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The Charm of Fanling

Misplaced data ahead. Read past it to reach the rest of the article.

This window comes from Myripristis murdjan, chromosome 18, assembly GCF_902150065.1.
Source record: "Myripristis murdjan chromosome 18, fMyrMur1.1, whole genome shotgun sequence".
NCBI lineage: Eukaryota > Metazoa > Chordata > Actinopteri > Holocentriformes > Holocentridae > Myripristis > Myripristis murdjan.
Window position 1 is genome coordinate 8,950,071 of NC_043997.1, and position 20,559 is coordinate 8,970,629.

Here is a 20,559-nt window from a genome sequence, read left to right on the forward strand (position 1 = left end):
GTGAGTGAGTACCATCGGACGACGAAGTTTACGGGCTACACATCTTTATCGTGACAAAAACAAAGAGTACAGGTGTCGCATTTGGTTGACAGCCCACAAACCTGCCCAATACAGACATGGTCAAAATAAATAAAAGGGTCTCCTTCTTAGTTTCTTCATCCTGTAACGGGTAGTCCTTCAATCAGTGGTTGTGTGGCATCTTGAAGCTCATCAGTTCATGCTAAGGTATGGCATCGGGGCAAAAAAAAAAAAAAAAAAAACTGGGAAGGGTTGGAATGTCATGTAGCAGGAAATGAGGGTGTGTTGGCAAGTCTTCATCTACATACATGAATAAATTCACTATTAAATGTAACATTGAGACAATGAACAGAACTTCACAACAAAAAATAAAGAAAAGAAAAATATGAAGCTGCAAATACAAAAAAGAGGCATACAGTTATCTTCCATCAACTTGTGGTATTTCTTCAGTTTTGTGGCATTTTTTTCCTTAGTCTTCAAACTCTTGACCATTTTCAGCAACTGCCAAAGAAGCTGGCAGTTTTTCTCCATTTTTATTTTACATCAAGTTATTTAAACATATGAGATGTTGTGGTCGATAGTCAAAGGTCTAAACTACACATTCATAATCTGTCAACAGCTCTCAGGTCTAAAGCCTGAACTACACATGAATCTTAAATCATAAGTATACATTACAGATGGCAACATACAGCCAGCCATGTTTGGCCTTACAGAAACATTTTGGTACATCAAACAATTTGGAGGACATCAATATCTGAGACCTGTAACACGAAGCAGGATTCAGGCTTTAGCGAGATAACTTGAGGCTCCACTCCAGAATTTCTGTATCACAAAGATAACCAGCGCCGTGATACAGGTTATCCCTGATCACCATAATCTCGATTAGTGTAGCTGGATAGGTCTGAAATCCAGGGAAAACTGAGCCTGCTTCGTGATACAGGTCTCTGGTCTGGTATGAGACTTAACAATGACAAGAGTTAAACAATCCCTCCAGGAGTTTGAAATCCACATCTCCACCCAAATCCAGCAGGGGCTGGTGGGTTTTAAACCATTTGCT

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| BY DESIGN The of Fanling Charm In this column, architect and regular contributor Paul Jansen explains why he is smitten by the three courses at the Hong Kong Golf Club. ow can you not enjoy playing at the Hong Kong Golf Club? It’s got a bit of everything and more: 54 holes routed over sweeping terrain bounded by dense vegetation and cityscape – some contrast indeed. But it’s the wonderful variety of holes and features coupled with some interesting green complexes that make the place so special in my mind. Add to that the fact that each hole is distinct and many can certainly be considered unique, especially within Asia. For me, it is truly a golfing haven. The three golf courses – the Old, New and the Eden – all reward brain over brawn, or to quote ‘Golden Age’ architect Tom Simpson: “the necessity of the golfer to use his head as much as his hands; to make his mental agility match his physical ability.” This is refreshing in a day and age where 7,500 yard golf courses are becoming the norm. In fact I would urge any budding golf architect to pay a visit and study how at the Hong Kong Golf Club’s strategic design is a feasible alternative to the long (and at times boring) courses being built in many parts of the world today. The yardage for the UBS Hong Kong Open, which is played over a composite of holes taken from both the New and Eden layouts, measures a little under 7,000 yards, which must make it one of the shortest tournament golf courses on any of the tours, and yet I don’t recall any of the past winners shooting lights out. The roll call of former champions, it should be pointed out, include the likes of Rory Mcllroy, Miguel Angel Jimenez, Tom Watson, Bernard Langer and Colin Montgomerie. What I especially love about Fanling is the variety. Uphill shots, downhills shots, short holes, long holes, dogleg left, dogleg right, hazards left, hazards right, different hazards … you get the message. All the very best golf courses have variety and the three at the Hong Kong Golf Club can be included in that distinct category. For any course I visit, I’m always intrigued to see the green complexes. After all, the quality of the green design marks the standard of the golf course more than anything else. The legendary Albert W Tillinghast spoke of putting greens “as having features just like a human, or at least, it should have to be worthy of the name. Of course, there are many which are no more impressive than the vacant, cowlike expression of some people, but then again there are some with rugged profiles which loom head and shoulders above the common herd, and the moment we clap eyes on one of these, impulsively we murmur ‘Ah! There’s a green for you!’” At Fanling many of the older green complexes are simplistic and classic in design but offer a stern test particularly when the speeds are up or when the pins are cut in difficult locations, like above the false front on the short 12th on the Eden (the eighth hole of the Composite Course). It is also refreshing to see three golf courses whose strategy is not completely dictated by bunkers (and that these bunkers don’t all look HKGOLFER.COM H Charles McLaughlin (clubhouse); Richard Castka / Sportpix International (Old Course) The three golf courses – the Old, New and the Eden – all reward brain over brawn, or to quote ‘Golden Age’ architect Tom Simpson: “the necessity of the golfer to use his head as much as his hands; to make his mental agility match his physical ability.” like something out of a Hollywood set). Bunkers are an integral part of a golf course but then so are ground contours, trees, vegetation, gradients, water features and other non-conventional items – some of which you can find on the Old Course. In fact the Old Course may just be my favorite of the three courses at the club. It is a golf course with real charm. Its classic feel and quirkiness make it one of the most pleasurable golf experiences I have yet to find in Asia. It’s almost as if a bit of Scotland has been transported to Asia. In an age where most of our modern golf courses are defined by a set of rules, formulas and equations, the Old Course rebuffs this thinking – and rightly so. The Old is not held to any formula; holes are fresh and innovative and derive their beauty from the surrounds. It’s a remarkable golf experience defined by non-conventional features – for example, crossing holes, blind shots and nonreturning nines – which if removed altogether would lessen its enjoyment considerably. At the end, it is notable that each one of the golf courses has character in abundance – and each is impressive in their own right. But perhaps the most memorable and charming place to be is sat out on the clubhouse verandah HKGOLFER.COM Is there a better place to enjoy a post-round libation that the verandah at Fanling? (opposite top); the memorable 10th hole – "Tommy Tucker" – on the Old Course (opposite bottom) 38 HK GOLFER・OCT 2015 which overlooks the practice green enjoying a cold refreshment after a round. I can think of few places, at least at a golf club, where I have felt such history. Needless to say I am very fond of the Hong Kong Golf Club. If you have been – which I accept is a very likely scenario – you will know why. Paul Jansen is the principal architect at Jansen Golf Design. For more information visit his website at jansengolfdesign.com HK GOLFER・OCT 2015 39

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